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Aviation badly needs clear, transparent rules to accelerate return to normalcy

Predictability in relaxing curbs is the need of the hour for airlines and airports already grappling with a downturn.

June 09, 2021 / 06:27 PM IST

Aviation has been one of the worst hit sectors due to the pandemic. In India, airlines have to make do with three sets of regulations—at a national level, state level and city level. At the national level, the government has stepped in by capping the capacity. In addition to that, even fares have a band with a floor price and a ceiling price that are being set by the government.

At the state level, there are those like West Bengal that allow flights from Maharashtra to be operational only on certain days of the week. And if as much regulation was not enough, at the city level, there are regulations around RT-PCR reports.

In other words, airlines are grappling with multiple challenges. They have to manage scheduling and routing. There is also the issue of managing layovers for the crew or taking a decision to dead-head them back to their base.

While against the free market, the aviation minister has been supportive of the idea of caps so as to ensure that all airlines continue to remain in the field and a dominant carrier does not undercut the market and lead to fall of weaker ones.

But amid this pandemonium, there is an urgent need to get rules in black and white to ensure that neither the airports, passengers or airlines are left guessing on when the capacity will be back. Both Mumbai and Delhi have had to shut a few terminals and consolidate operations at a single terminal leading to losses for not just the airport but also the retailers at the terminals which were closed.

Why have a path laid out?

With capacity capped at 50%, there is no clarity on when it would be revised upwards again or worse—go downwards. While the passenger trend has started moving upwards, it would be wise to have a clear number to know when it would be revised upwards.

If the passenger numbers cross 1 lakh a day thrice in 15 days, the capacity can immediately go up to 60% and if the numbers cross 2 lakh a day in a specific period of time, the capacity could go further up to 70% and so on.

Alternatively, this could also be linked to the flights deployed. In the past, as the flight deployment started inching closer to the capacity allowed - additional relaxations were put in place. This took the capacity from 33% to 45% and onwards to 60%, 70% and 80%.

How does this help?

Pre-COVID, only the monthly data of passenger numbers was being released by the regulator. Since re-start of air services, the ministry has increased its transparency and has shared data on a daily basis for most days.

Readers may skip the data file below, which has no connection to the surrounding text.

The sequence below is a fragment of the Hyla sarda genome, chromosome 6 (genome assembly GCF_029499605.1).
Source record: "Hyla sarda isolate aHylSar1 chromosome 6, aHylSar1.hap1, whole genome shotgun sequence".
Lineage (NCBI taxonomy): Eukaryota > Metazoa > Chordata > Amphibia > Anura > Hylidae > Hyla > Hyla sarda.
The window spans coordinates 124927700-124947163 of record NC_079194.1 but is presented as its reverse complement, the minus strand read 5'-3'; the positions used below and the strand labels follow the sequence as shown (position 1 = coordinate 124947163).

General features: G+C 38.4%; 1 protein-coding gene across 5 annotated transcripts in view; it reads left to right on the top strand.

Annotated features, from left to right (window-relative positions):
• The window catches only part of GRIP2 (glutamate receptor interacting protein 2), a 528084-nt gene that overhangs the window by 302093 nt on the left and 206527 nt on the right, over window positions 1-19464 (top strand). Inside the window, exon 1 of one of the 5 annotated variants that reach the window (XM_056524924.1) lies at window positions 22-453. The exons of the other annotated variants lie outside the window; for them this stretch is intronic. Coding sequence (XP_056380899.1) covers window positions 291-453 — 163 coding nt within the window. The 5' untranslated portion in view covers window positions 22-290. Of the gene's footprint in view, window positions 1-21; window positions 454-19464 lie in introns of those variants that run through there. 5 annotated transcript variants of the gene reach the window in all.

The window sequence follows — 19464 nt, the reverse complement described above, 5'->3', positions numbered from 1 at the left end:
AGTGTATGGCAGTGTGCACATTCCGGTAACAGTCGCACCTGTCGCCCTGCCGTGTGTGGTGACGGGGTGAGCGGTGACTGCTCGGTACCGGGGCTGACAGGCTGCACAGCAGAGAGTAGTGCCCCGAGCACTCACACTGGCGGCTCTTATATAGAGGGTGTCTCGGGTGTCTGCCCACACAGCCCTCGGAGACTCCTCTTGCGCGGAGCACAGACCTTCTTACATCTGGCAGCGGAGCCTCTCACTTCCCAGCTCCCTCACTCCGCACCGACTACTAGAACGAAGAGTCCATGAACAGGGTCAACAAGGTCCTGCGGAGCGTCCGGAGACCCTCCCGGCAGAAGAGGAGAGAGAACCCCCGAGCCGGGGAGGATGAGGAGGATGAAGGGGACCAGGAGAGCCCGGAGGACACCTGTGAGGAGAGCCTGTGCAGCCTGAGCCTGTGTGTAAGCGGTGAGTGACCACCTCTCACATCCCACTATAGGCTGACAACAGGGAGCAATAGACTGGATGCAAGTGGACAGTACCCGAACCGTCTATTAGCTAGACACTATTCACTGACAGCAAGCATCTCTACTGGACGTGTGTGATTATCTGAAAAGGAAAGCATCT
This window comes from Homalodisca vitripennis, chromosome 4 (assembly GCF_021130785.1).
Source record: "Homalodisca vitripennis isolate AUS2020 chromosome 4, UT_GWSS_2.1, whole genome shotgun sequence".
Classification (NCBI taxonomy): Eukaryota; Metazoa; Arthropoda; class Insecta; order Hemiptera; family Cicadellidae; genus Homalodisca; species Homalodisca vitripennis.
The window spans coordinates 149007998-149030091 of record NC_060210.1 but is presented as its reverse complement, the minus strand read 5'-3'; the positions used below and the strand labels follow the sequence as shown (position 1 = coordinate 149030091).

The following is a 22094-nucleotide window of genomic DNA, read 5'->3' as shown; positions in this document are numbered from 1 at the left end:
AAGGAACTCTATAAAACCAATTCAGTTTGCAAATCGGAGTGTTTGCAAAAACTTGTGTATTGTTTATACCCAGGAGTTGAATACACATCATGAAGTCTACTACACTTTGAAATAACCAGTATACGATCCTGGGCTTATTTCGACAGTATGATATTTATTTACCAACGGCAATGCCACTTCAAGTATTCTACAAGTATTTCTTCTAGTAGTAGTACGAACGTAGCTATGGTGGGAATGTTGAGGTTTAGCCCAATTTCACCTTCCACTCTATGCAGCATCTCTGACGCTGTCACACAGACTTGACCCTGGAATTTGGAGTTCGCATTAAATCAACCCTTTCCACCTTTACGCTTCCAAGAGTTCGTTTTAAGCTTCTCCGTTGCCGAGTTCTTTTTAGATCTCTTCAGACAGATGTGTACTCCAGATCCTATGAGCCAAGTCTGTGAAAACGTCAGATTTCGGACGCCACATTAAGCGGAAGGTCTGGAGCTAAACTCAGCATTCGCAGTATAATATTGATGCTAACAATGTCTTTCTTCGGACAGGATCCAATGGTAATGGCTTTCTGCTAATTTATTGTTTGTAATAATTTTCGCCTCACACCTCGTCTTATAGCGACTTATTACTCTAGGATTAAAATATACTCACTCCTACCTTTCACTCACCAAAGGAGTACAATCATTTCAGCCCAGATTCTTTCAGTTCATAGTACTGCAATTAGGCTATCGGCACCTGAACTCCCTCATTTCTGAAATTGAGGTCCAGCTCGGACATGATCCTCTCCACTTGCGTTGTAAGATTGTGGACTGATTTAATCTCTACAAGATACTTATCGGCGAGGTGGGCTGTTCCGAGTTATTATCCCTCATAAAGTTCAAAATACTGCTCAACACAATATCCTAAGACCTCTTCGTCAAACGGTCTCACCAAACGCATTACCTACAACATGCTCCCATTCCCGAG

With data in public domain and a set rule in place, it gives a heads up to both airports and airlines to plan their operations by looking at the trend. Moreover, the passenger also benefits. Airlines and airports have seen their services curtailed or pulled out due to a mix of capacity cap and market condition. A potential traveller wouldn’t think of air travel as an option since the flight isn’t operational but could be in future. It is a loss for the passenger and also the airline.

Not averse to the idea

The minister himself had stated that the government would be open to opening up the sector completely if there are more than 3.5 lakh passengers three times in a month. It is unfortunate that immediately after this statement was made, the downward spiral started and we reached almost the levels of a year ago within days!

Just as a proposal was floated to open up to 100%, a similar step wise proposal can be put in place to ensure that there is transparency and more importantly there is a predictability in operations which helps every stakeholder plan well.

Tail Note

The achievement based opening model is not new to the aviation industry. It has also been used in bilateral rights negotiation where a new method was introduced in the National Civil Aviation Policy of 2016. It ensured that a renegotiation is possible when both sides cross 80% of their mandated rights under the Air Services Agreement. This ended the uncertainty or cases of countries wanting to increase rights without reciprocal demand from Indian carriers.

The system is very much accepted and all that is needed is to be put in place to ensure that we tide over the current times with predictability and not arbitrarily.
Ameya Joshi runs the aviation analysis website Network Thoughts.
first published: Jun 9, 2021 06:27 pm

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